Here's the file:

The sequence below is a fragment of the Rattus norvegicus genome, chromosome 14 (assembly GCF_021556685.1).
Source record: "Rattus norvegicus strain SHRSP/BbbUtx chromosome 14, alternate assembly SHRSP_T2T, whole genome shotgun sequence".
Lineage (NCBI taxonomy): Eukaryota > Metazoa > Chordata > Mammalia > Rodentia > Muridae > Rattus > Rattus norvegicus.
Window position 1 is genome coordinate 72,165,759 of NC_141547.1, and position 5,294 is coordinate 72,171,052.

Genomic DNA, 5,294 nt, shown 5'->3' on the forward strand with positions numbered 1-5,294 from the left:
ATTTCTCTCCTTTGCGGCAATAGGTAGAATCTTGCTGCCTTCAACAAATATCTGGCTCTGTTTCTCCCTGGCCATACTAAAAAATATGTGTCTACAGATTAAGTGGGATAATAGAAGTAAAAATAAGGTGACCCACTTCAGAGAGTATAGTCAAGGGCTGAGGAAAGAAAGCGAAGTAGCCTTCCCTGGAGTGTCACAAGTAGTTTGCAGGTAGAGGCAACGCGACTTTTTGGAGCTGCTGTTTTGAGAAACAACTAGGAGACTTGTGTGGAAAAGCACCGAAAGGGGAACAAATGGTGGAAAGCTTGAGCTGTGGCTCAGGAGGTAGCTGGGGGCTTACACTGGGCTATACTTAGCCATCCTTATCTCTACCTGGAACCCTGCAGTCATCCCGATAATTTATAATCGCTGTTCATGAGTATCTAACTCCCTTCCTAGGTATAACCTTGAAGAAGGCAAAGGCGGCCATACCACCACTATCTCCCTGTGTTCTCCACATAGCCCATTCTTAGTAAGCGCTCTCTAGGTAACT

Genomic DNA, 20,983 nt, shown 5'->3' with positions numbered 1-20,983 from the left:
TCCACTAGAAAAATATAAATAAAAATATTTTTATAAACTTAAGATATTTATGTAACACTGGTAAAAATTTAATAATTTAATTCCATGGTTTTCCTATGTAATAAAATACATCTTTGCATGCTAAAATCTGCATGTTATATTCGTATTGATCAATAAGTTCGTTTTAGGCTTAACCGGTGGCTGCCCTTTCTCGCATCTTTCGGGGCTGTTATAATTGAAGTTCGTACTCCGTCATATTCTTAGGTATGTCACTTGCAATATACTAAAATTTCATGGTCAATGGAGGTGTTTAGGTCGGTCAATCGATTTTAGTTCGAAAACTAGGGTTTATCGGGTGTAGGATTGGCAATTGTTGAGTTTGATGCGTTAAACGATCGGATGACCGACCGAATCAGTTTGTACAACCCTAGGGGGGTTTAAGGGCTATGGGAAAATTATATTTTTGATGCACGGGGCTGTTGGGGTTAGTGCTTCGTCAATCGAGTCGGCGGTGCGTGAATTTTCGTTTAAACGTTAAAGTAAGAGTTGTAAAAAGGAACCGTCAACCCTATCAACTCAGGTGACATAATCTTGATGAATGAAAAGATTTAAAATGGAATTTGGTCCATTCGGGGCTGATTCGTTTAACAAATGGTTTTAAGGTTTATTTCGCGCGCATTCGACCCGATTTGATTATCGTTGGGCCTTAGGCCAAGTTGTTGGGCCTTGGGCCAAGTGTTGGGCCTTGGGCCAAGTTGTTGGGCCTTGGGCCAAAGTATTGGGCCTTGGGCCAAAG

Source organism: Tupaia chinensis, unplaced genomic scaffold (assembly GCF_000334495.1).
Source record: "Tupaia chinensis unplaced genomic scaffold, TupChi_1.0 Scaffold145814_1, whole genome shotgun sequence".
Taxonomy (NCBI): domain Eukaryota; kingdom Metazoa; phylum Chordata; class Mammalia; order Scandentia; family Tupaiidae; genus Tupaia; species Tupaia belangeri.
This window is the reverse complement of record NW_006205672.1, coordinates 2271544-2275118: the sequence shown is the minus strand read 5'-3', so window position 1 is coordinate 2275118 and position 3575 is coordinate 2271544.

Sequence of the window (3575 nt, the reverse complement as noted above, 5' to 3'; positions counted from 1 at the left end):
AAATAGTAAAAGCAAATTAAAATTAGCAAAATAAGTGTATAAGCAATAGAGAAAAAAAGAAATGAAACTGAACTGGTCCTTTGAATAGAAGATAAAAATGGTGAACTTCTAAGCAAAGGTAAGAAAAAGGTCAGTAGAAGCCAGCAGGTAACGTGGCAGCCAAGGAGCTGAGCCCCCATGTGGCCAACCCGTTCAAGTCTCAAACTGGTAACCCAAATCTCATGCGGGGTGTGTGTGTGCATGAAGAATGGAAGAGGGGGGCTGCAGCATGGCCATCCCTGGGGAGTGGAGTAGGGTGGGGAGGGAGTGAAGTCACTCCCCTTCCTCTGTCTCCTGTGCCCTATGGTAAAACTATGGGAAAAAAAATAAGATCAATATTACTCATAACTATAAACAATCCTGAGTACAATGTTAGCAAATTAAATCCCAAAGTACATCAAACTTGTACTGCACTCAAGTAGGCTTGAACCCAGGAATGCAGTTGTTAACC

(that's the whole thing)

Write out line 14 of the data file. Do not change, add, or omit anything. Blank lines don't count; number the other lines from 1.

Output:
AAATAGTAAAAGCAAATTAAAATTAGCAAAATAAGTGTATAAGCAATAGAGAAAAAAAGAAATGAAACTGAACTGGTCCTTTGAATAGAAGATAAAAATGGTGAACTTCTAAGCAAAGGTAAGAAAAAGGTCAGTAGAAGCCAGCAGGTAACGTGGCAGCCAAGGAGCTGAGCCCCCATGTGGCCAACCCGTTCAAGTCTCAAACTGGTAACCCAAATCTCATGCGGGGTGTGTGTGTGCATGAAGAATGGAAGAGGGGGGCTGCAGCATGGCCATCCCTGGGGAGTGGAGTAGGGTGGGGAGGGAGTGAAGTCACTCCCCTTCCTCTGTCTCCTGTGCCCTATGGTAAAACTATGGGAAAAAAAATAAGATCAATATTACTCATAACTATAAACAATCCTGAGTACAATGTTAGCAAATTAAATCCCAAAGTACATCAAACTTGTACTGCACTCAAGTAGGCTTGAACCCAGGAATGCAGTTGTTAACC